I was first introduced to this light and refreshing appetizer about ten years ago (thanks, Auntie R), and I have been making it ever since. The stuffed endives look elegant, and they are a breeze to make. They’re perfect to serve at dinner parties since all the components may be prepped ahead of time and then quickly assembled right before guests arrive.
We Americans often think that bruschetta is the mixture of tomatoes, garlic, and basil on a slice of toasted bread. Bruschetta, from the Italian word bruscare, meaning to toast or burn, actually refers to the thick slices of grilled bread. Often served as a snack or appetizer, bruschetta is traditionally prepared by rubbing the bread with garlic and drizzling it with olive oil before toasting it over hot coals. Then the bread is topped with a simple mixture of tomatoes and fresh herbs. It is an easy way to showcase the excellent quality of freshly-pressed olive oil as well as a way to preserve bread that is beginning to get stale.
I was looking for a new recipe to try using the last of my homegrown zucchini, and I found this from one of my favorite food blogs, The Kitchn. It is actually a recipe for a cake salé, the French term for a savory cake, using kalamata olives, grated zucchini, and tangy goat cheese. Many French households have their favorite variation which is often served at picnics, potlucks, and parties, where it is usually served as an appetizer with a glass of wine or Champagne. Continue reading
Chives are one of the easiest herbs to grow, and are a staple in my herb garden. They are hardy perennial plants from the same family as onions, leeks, and garlic. They grow in clumps with narrow, hollow leaves that reach about 6 to 12 inches in height. In the spring, they produce a mass of beautiful, globe-shaped violet blossoms which, I learned recently, are also edible. I planted a couple of small plants about three years ago, and, since then, I’ve been spoiled with an abundant supply of chives all year round.
The meyer lemon is a key ingredient in this easy, yet delicious pasta dish. In less than 30 minutes and with only a few ingredients, you can make this totally satisfying meal. It is another versatile dish that can be served simply as is with a side salad or a piece of bread, or dressed up with some chicken breast, grilled shrimp or salmon. Lemon thyme, parsley, or basil would also make great additions to this pasta, not only for added flavor, but for color, as well. The meyer lemon, less acidic and sweeter than regular lemons, shines through and brightens the flavor of this no-cook sauce and the goat cheese adds a tanginess as well as creaminess. This recipe is a good one for me to have in my repertoire of quick and easy meals since it’s a good one to make especially after a long day at work and what feels like an even longer commute home. It really can’t get any easier that this to prepare a home-cooked meal.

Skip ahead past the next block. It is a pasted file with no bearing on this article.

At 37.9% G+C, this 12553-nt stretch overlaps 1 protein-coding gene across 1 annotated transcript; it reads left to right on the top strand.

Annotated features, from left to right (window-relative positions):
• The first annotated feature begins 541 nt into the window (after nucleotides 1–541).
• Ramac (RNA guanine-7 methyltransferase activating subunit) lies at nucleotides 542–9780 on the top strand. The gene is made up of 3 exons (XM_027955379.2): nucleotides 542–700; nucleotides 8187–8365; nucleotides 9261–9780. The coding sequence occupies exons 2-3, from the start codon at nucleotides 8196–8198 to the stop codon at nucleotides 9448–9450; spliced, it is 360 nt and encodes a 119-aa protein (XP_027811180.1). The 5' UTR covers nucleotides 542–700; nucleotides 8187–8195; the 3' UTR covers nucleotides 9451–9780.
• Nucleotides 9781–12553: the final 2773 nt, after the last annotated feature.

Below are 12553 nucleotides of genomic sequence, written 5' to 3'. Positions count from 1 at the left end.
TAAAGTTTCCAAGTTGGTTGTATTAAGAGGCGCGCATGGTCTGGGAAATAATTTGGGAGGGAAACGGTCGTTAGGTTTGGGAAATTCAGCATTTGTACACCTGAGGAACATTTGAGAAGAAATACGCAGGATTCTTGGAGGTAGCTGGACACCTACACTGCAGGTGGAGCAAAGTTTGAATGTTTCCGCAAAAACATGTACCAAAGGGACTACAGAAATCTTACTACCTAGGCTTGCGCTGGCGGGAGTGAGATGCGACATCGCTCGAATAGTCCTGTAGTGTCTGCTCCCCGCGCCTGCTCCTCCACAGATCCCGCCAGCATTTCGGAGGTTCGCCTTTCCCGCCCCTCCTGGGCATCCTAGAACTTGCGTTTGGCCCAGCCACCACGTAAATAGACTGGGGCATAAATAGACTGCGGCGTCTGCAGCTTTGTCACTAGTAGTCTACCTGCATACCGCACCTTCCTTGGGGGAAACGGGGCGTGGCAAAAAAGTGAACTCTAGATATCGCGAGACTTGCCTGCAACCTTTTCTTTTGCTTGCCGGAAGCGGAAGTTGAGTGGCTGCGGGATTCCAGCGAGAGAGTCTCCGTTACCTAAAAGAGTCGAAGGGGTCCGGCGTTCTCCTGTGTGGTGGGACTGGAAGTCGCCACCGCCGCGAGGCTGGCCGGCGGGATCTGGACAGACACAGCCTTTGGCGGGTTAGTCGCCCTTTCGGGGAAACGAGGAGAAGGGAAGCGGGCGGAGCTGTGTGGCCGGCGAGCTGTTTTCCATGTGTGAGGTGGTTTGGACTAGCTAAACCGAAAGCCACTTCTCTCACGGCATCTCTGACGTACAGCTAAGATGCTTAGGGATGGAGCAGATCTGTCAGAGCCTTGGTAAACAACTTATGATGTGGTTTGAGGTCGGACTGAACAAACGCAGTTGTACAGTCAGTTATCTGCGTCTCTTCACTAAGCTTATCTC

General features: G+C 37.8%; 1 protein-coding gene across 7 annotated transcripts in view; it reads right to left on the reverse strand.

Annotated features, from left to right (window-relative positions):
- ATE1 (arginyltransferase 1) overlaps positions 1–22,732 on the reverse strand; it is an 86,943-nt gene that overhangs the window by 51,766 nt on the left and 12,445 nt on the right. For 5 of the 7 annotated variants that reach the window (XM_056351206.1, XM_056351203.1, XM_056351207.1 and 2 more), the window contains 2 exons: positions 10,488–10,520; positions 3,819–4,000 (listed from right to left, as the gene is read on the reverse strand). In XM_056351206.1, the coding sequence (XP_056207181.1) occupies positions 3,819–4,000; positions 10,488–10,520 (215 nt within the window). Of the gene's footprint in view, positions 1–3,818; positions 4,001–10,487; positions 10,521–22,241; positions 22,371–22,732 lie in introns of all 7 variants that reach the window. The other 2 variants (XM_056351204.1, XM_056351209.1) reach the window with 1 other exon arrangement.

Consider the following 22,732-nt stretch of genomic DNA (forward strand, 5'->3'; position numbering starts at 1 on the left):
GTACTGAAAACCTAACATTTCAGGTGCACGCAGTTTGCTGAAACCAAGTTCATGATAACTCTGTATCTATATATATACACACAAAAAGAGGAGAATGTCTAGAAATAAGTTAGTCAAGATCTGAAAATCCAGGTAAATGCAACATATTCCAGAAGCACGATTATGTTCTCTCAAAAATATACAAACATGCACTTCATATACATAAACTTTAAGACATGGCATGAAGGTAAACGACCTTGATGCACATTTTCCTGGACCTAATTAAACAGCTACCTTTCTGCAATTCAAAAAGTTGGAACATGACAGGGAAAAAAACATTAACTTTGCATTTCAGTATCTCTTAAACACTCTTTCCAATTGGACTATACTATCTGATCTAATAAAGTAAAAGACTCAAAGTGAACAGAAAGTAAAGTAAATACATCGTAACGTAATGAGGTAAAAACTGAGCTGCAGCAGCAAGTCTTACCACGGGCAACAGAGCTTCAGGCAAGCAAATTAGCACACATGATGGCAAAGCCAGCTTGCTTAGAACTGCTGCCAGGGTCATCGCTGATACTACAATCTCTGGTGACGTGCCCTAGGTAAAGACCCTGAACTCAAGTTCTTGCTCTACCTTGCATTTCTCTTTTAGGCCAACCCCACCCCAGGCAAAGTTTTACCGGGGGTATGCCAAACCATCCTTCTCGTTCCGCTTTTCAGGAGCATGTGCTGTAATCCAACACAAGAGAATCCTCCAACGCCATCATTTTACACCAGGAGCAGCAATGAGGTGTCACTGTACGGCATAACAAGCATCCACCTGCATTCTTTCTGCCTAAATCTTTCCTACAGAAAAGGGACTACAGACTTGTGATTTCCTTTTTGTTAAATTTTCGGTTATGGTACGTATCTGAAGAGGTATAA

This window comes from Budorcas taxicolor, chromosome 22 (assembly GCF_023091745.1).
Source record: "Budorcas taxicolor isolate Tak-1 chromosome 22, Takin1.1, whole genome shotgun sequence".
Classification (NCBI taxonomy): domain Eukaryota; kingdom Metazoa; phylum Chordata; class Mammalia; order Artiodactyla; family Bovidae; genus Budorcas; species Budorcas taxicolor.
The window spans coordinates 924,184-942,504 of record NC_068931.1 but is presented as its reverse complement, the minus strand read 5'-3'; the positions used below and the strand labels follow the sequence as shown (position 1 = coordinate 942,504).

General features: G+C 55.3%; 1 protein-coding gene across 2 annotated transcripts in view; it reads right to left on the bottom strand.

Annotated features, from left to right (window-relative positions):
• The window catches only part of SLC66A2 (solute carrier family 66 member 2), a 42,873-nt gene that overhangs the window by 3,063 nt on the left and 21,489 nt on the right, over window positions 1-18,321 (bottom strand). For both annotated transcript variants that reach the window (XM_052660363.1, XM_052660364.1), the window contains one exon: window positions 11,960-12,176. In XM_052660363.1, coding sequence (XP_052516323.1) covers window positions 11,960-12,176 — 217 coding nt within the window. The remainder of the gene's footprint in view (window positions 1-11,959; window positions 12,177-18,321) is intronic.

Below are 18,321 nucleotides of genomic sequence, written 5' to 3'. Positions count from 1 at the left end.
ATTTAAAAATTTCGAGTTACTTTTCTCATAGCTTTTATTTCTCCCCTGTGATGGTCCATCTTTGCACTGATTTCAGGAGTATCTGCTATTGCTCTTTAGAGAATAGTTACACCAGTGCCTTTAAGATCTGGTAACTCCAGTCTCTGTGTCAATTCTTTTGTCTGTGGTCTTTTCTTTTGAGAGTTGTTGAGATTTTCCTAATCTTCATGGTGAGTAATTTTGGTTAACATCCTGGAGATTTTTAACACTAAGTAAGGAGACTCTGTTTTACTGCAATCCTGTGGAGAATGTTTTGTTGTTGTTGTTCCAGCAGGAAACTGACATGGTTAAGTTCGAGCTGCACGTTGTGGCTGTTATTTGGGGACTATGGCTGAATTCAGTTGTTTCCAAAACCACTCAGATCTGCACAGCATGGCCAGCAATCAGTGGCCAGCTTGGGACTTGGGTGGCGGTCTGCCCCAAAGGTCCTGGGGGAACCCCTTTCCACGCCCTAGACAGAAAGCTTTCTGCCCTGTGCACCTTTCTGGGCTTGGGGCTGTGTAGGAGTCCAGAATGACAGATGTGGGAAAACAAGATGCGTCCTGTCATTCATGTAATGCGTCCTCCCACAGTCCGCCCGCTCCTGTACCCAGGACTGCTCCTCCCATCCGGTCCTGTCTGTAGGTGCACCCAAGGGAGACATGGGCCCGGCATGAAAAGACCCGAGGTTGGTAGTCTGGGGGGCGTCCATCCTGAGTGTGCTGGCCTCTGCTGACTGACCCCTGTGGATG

I was very excited to make this recipe when I found it on Food 52. It was named the runner-up polenta recipe in last year ‘s Your Best Polenta Recipe Contest! on the Food 52 website. The recipe remains very popular today with over 17,000 views. In the comments section, there are many posts from readers who had actually made the dish and raved about it. With all that build-up and anticipation, I was very disappointed to be underwhelmed by this dish. The sum of all the delicious individual parts should have been much greater than what it actually was. Maybe I did something wrong? I’m not sure. How could so many people give this high praise when I thought the dish as a whole was just so-so. Continue reading
One of the things I really like about blogging is interacting with people who share my interest in and passion for food. I follow many food blogs to gain inspiration and to learn from other cooks and bakers. For example, the idea of combining polenta and tomatoes came from a fellow blogger, Lizzy, who shared with me her recipe for soft polenta and tomatoes. I would have never thought of that pairing on my own. Polenta, which is made from ground corn, is a very versatile ingredient. It can be served soft, like a porridge, or firm, usually cut into slices. Polenta can be served plain or with added ingredients like herbs and cheeses. I recently discovered that it could also be used to make crusts for tarts. I ran across this recipe for polenta tart with goat cheese and tomatoes from the Whole Foods Market website and I knew that this would be perfect with slow roasted tomatoes. Continue reading
I love it when things work out!
Last weekend, Chris went camping and I was home alone. I was too lazy to go to the grocery store, so I decided that I would make do all weekend with whatever food was already in the house. So for dinner that Friday, I had bacon, eggs and rice. I love breakfast for dinner. I sat in front of the television all night, watching the two Sex and the City movies. FUN!!! Not so fun was what happened on Saturday morning. I turned on my computer and after a couple of seconds, the flashing folder with a question mark appeared. Hhhhmm! I’m home alone and no internet. Bummer!!! I’m still too lazy to go to the store so I’m determined to eat whatever is in the fridge or pantry. I moped around for a bit and then went outside to check on my garden. Lo and behold…overnight, the little zucchini plants have produced a whole bunch of blossoms.